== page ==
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Nelson Mandela: A life in pictures
Nelson Mandela and his wife Winnie in this undated file picture.
Sick of that Raiders vs. Jon Gruden angle yet? How about the pirate vs. pirate theme? East vs. West? Red vs. black? Age vs. youth? Can we show you something in a Jerry Rice is older than dirt story line?
Super Bowl week is upon us, and for all the surprises and upsets of the regular season, all the Houston Texans wins over playoff teams and four-game winning streaks by San Diego and five-game losing streaks by St. Louis, the playoffs provided a big fat dose of that’s-what-I-thought. Tampa Bay’s win over Philadelphia in the NFC Championship Game Sunday may have been a mild upset, but the playoffs have spit out a Super Bowl matchup of the league’s best offense vs. the league’s best defense.
Zany, ain’t it?
One of the more useful clichés in sports is that defense wins championships. It’s not quite true, or the Buccaneers would own several rings already, but it’s not a bad place to start, and the Bucs and Oakland Raiders both made it look pretty good Sunday.
The Buccaneers didn’t just beat the Eagles, who also had a pretty fine defense, they made with a butt-kicking that even the 27-10 final score didn’t reflect. The Eagles took a 7-0 lead in the first minute after a long return of the opening kickoff by Brian Mitchell. The crowd was going crazy, and fans of the Bucs — a team that had never won a playoff game on the road, was famously 1-21 in cold weather in its 27-year history, and had lost in Philadelphia in each of the last two playoffs without so much as scoring a touchdown — had to be thinking, “Uh-oh, here we go again.”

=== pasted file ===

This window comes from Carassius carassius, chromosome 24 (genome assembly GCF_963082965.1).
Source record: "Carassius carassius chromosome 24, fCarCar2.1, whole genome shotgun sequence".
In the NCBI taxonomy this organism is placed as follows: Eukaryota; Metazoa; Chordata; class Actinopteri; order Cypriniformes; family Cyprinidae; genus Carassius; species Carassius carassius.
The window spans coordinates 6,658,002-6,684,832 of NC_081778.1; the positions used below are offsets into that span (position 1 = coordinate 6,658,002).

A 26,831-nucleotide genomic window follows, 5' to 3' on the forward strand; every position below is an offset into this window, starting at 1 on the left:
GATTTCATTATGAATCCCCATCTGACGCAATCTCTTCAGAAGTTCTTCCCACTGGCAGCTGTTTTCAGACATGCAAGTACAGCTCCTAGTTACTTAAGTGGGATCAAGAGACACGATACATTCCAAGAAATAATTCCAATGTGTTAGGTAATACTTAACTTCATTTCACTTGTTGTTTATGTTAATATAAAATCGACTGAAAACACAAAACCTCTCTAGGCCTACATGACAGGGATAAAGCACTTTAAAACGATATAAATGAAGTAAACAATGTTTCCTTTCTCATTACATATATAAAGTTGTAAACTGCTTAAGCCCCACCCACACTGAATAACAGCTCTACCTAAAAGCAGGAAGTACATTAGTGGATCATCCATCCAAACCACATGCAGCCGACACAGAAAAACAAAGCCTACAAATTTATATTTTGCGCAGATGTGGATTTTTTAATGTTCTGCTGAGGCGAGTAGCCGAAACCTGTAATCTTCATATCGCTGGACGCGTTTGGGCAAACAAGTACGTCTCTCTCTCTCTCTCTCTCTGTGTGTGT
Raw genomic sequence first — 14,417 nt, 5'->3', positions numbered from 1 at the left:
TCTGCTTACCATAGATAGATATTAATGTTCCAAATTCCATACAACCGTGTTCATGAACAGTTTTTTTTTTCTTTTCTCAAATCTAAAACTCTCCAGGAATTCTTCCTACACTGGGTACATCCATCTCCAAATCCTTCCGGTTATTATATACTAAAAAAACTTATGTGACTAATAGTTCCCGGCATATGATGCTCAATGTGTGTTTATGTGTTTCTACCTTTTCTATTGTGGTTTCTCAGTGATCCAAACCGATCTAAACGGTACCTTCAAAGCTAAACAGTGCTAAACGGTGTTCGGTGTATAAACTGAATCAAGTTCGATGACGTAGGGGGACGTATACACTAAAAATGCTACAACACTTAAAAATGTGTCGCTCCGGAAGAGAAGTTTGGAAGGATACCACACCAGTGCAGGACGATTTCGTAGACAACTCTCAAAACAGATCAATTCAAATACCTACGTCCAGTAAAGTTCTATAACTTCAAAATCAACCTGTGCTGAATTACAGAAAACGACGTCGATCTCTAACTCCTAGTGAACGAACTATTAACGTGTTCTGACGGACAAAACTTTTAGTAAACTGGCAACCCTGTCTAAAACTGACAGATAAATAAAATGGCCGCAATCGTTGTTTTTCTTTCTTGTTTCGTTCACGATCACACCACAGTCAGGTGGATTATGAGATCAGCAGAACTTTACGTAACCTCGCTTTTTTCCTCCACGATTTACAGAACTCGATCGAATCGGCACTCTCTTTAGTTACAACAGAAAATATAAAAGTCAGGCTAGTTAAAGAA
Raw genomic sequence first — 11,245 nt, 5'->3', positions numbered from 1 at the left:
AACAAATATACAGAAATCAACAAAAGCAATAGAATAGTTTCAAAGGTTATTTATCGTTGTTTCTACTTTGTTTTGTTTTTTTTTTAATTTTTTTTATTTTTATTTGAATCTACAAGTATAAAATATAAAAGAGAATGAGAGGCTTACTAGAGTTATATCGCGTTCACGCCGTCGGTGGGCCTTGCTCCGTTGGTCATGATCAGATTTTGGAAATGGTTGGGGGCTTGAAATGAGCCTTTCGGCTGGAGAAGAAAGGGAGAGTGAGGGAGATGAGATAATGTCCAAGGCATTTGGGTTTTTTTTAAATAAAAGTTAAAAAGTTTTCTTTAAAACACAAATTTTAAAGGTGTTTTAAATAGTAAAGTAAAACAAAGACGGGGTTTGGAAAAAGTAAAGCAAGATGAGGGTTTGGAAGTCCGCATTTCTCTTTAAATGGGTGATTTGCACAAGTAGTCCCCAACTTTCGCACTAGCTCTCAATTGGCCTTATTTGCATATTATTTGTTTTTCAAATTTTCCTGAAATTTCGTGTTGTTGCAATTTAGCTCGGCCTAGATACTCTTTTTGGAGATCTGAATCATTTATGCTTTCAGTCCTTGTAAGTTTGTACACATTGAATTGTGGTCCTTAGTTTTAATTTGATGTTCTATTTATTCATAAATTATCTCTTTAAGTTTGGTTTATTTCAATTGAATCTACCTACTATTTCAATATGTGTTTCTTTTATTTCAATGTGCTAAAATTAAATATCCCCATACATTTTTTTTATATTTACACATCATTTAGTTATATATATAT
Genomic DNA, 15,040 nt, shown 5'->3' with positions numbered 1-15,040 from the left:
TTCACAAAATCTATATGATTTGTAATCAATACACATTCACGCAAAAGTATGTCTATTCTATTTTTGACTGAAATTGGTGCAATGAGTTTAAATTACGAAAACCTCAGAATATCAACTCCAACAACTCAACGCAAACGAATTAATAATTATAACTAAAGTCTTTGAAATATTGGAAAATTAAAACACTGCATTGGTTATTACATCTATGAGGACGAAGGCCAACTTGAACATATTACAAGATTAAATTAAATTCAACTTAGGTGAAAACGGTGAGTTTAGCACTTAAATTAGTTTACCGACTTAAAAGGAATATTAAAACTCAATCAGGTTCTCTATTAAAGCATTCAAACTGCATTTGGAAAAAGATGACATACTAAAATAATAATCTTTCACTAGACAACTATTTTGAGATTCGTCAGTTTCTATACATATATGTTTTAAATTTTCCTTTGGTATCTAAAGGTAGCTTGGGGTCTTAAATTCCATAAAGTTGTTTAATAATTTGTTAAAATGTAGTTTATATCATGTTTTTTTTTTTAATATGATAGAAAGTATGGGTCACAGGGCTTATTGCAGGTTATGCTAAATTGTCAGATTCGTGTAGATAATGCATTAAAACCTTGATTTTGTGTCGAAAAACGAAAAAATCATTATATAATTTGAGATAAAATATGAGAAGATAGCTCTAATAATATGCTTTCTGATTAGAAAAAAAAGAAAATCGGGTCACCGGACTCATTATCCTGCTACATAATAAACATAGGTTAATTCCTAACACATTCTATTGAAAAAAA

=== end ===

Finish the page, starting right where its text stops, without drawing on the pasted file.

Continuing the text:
From that point on, the Buccaneers, who under former Raiders coach Gruden have developed an efficient if unspectacular offense, dominated. The next six times they got the ball, stretching into the third quarter, the Eagles began their possession beyond their own 36-yard line five times. Twice they started in Tampa Bay territory. They managed a lone field goal, on a drive that traveled 28 yards. Meanwhile the Bucs had scored 17 points, driving 96 and 80 yards for touchdowns.
In the AFC Championship Game, the Raiders piled up 41 points and 375 yards on the Tennessee Titans, but don’t be fooled. Defense was the difference there too.
Each team had scored on its first two possessions, and the Raiders led 14-10. Now, after a Raiders turnover and a trade of punts, the Titans were driving. On third-and-9 at the Oakland 28, quarterback Steve McNair was nearly sacked back at the 38, out of field goal range, but he got away and scrambled for a first down at the 16. Three plays later McNair again escaped the pass rush and ran for a touchdown from the 9. The Raiders went three-and-out, and the Titans had the ball, a 17-14 lead and all the momentum with 1:47 to go in the half.
That’s when the Raiders won the game. On the second play of the drive, linebacker Eric Barton forced running back Robert Holcombe to fumble. The Raiders recovered and scored two plays later, then forced another fumble on the ensuing kickoff return. (We’re counting kick coverage as defense for this discussion.) The Raiders should have had a back-breaking touchdown three plays later, but Jerry Porter dropped an easy pass in the end zone. They settled for a field goal and a 24-17 lead, but the damage was done. The Titans, a battling team — and it shouldn’t go unsaid what a remarkable player McNair is — would fight back to within a field goal in the third quarter but could never catch up.
So now the Raiders, a team revitalized by boy-genius Gruden and improved by his successor, the pass-happy Bill Callahan, take on their old boss, who left ugly after last season, having quarreled with Raiders owner Al Davis, as any reasonable person will do, given time. The Bucs gave the Raiders four draft picks and $8 million for the right to sign Gruden. You probably know all this, because it’s one of the main angles the typing and chattering classes are masticating this week as though it were important, as though, say, the Raiders players wouldn’t want to win the Super Bowl quite so badly if their old coach weren’t on the other sideline.
In case you’re sick of that angle, here are a few others:
The pirate thing: More than one TV show and more than one newspaper will run a feature comparing Raiders fans’ pirate-inspired outfits to Bucs fans’ pirate-inspired outfits and maybe asking the person in the street whose fans are more sartorially scary. If you watch or read one of these reports to the end and you are not killing time in some sort of waiting room, you should think seriously about whether something has gone very wrong with your life.